A child with illnesses that have not been treated

A child who is constantly hungry or tired

A child who lacks needed medical care

Specific safeguarding issues

All employees and candidates should have an awareness of safeguarding issues, some of which are listed below. Candidates and employees can access government guidance as required on the issues listed below via GOV.UK and other government

websites:

• bullying including cyber bullying

• children missing from education

• child missing from home or care

• child sexual exploitation (CSE)

• domestic violence

• drugs

• fabricated or induced illness

• faith abuse

• female genital mutilation (FGM)

• forced marriage

• gangs and youth violence

• gender based violence/violence against women and girls

• hate

• mental health

• missing children and adults

• private fostering

• preventing radicalisation

• relationship abuse

• sexting

• trafficking

Procedure in the event of disclosure from a child

It is important that children are protected from abuse. In the event of a disclosure from a child, it is important that you:

RESPOND - Stay calm even if what you’re hearing is difficult. Respond with

minimal encouragers and open body language.

LISTEN - Don’t ask questions other than to clarify what is being said. Your job is not to investigate, so avoid the child having to repeat their story. Leading questions can also cause ‘contamination of evidence’ for any subsequent investigation and court proceedings.

REASSURE - Reassure the child that they have done the right thing in telling you.

BOUNDARIES- Do not promise to keep secrets. Find an appropriate early opportunity to explain that it the matter will only be disclosed to those who need to know about it.

CLARIFY - What you will do next and with whom the information will be shared. In most cases, concerns should be discussed with parents/carers. The Designated Officer will be key in this. NB: If you suspect a child is being sexually abused or is being directly physically harmed through giving or denying medication, then you are advised not to discuss with them but refer immediately to Children’s Social Care.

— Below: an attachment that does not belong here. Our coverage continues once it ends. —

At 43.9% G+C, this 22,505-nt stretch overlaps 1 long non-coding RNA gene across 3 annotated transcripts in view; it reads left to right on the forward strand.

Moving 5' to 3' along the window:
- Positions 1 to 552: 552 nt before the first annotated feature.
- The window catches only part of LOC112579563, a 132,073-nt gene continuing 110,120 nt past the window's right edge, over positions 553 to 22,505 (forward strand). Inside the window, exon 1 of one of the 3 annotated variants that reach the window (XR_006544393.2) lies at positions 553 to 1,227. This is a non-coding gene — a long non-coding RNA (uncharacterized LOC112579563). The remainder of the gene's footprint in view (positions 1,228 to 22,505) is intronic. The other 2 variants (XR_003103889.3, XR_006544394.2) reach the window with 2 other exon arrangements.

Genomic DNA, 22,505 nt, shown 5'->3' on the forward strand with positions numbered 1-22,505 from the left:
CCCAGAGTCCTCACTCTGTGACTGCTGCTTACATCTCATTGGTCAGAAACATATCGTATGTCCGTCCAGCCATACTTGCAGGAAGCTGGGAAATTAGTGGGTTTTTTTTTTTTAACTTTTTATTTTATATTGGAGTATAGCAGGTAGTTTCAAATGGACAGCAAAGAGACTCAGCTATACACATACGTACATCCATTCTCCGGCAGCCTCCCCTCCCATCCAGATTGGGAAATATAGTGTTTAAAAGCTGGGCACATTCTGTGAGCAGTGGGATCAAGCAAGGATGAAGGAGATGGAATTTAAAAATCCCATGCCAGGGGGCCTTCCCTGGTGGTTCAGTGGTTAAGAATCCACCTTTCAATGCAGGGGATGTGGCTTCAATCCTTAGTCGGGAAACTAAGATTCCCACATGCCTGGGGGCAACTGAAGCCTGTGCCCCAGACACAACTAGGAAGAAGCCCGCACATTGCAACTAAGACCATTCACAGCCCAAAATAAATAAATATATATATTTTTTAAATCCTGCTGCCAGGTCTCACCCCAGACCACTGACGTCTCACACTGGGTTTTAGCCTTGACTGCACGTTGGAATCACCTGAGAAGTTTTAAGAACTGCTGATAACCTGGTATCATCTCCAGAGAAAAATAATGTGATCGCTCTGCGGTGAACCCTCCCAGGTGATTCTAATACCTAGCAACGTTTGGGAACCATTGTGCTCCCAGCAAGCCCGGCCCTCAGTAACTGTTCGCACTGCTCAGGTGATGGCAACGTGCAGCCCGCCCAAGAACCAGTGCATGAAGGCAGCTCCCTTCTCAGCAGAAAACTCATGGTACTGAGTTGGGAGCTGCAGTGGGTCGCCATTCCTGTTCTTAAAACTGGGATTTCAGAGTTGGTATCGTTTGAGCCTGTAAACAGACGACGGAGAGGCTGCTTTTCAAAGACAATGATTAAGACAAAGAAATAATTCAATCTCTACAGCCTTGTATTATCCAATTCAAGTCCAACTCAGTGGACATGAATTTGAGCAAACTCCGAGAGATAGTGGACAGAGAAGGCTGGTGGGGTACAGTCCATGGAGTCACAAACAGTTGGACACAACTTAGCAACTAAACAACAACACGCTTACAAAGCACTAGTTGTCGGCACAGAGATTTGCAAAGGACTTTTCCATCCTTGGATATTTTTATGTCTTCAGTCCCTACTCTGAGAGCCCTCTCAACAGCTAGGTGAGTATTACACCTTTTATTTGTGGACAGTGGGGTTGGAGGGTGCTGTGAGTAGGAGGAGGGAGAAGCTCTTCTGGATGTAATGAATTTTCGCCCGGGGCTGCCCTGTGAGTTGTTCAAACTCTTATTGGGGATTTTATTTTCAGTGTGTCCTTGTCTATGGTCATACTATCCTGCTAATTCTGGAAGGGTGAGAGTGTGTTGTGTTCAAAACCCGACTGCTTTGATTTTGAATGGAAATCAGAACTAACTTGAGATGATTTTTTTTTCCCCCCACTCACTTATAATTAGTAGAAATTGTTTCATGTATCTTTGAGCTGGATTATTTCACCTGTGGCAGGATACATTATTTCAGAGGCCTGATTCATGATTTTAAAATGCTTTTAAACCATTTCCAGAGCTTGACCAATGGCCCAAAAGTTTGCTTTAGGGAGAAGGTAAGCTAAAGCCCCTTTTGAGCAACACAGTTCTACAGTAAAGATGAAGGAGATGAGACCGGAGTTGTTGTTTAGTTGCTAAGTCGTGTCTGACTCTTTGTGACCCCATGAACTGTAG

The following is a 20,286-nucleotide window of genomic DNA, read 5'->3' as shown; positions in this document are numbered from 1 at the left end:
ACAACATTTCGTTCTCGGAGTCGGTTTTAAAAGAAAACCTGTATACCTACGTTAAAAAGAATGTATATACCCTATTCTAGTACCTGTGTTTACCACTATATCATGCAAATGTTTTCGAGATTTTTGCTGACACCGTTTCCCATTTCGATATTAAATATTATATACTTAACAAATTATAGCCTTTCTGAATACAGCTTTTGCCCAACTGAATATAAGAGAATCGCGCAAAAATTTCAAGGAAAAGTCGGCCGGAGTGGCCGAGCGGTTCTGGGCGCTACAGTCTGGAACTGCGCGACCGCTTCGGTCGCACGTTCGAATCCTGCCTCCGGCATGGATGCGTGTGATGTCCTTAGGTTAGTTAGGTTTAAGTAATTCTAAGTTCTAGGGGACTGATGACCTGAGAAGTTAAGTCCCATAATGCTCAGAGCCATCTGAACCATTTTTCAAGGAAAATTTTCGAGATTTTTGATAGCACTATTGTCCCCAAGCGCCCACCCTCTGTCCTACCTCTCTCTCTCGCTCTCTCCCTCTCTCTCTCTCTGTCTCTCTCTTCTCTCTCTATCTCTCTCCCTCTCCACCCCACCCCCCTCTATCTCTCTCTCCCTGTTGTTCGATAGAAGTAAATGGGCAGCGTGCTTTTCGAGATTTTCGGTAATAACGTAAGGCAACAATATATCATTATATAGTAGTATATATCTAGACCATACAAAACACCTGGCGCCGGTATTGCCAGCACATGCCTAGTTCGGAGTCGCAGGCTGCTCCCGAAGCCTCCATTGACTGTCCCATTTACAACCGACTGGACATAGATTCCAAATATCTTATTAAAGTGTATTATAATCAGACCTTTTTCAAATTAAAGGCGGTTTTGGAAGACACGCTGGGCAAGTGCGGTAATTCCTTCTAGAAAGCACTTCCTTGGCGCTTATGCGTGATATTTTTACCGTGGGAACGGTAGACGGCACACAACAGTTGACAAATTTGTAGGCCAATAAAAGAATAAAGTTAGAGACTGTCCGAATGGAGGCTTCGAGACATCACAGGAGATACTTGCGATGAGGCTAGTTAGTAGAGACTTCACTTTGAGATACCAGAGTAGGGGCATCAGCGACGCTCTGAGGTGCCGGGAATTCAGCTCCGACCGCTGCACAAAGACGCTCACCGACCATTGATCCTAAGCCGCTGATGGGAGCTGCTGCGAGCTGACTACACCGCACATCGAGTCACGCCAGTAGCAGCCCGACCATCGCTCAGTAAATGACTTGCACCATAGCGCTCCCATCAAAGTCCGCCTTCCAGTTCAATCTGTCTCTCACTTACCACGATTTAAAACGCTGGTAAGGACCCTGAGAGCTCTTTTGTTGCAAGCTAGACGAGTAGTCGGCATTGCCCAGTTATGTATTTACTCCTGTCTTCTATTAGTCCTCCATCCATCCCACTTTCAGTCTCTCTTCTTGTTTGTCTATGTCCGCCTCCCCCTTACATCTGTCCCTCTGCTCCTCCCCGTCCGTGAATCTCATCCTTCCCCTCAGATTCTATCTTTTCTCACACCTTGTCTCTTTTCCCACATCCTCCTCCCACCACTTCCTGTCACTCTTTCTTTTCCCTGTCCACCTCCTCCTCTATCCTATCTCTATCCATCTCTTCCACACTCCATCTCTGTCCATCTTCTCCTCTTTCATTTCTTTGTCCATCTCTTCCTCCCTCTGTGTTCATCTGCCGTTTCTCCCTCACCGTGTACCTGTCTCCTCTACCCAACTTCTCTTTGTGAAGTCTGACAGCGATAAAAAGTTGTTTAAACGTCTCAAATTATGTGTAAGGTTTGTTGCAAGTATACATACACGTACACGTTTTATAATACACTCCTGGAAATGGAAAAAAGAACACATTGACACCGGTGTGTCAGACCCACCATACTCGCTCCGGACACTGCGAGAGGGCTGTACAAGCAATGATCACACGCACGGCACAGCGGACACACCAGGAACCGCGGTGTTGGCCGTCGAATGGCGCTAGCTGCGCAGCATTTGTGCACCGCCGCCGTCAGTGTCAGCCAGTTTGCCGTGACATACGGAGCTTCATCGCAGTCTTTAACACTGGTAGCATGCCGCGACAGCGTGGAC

These procedures must be followed whenever an allegation is made that a child has been abused. A record must also be made where there is a cause for suspicion of abuse towards a child and discussed with the Designated Officer.

Keeping a good record

When a child protection concern arises, it is essential you record what is said or seen and what action was taken as soon as possible. Without this, information may be forgotten or vital details may be missing. An accurate record should be made of:

Date and time of incident or disclosure

Location

Relevant parties involved, names and their relationship to child

Description of abuse or injuries observed

Use the child’s own words where possible.

What was said or done and by whom.

Ensure that the record is signed and dated.

This information will always be kept up to date and in a secure place, only available to those people that need to know. This will include the Senior Manager or Chair of Trustees and the Designated Officer for child protection.

The role of the Designated Officer for child protection

No one should deal with child protection concerns on their own. If Flourish Education staff or management have any cause for concern around the abuse of a child or the behaviour of other staff or trustees they should speak to the Designated Officers for Child Protection on that working day where possible. The role of Designated Officer for Flourish Education is to: Ensure that the child protection policy and procedures are followed and updated; Receive concerns from staff, management and trustees and record it appropriately; Assess the information promptly and carefully; Consult with Children’s Social Care and local Police in order to make a referral; Keep relevant Flourish Education staff, representatives, management and trustees informed about action taken and required.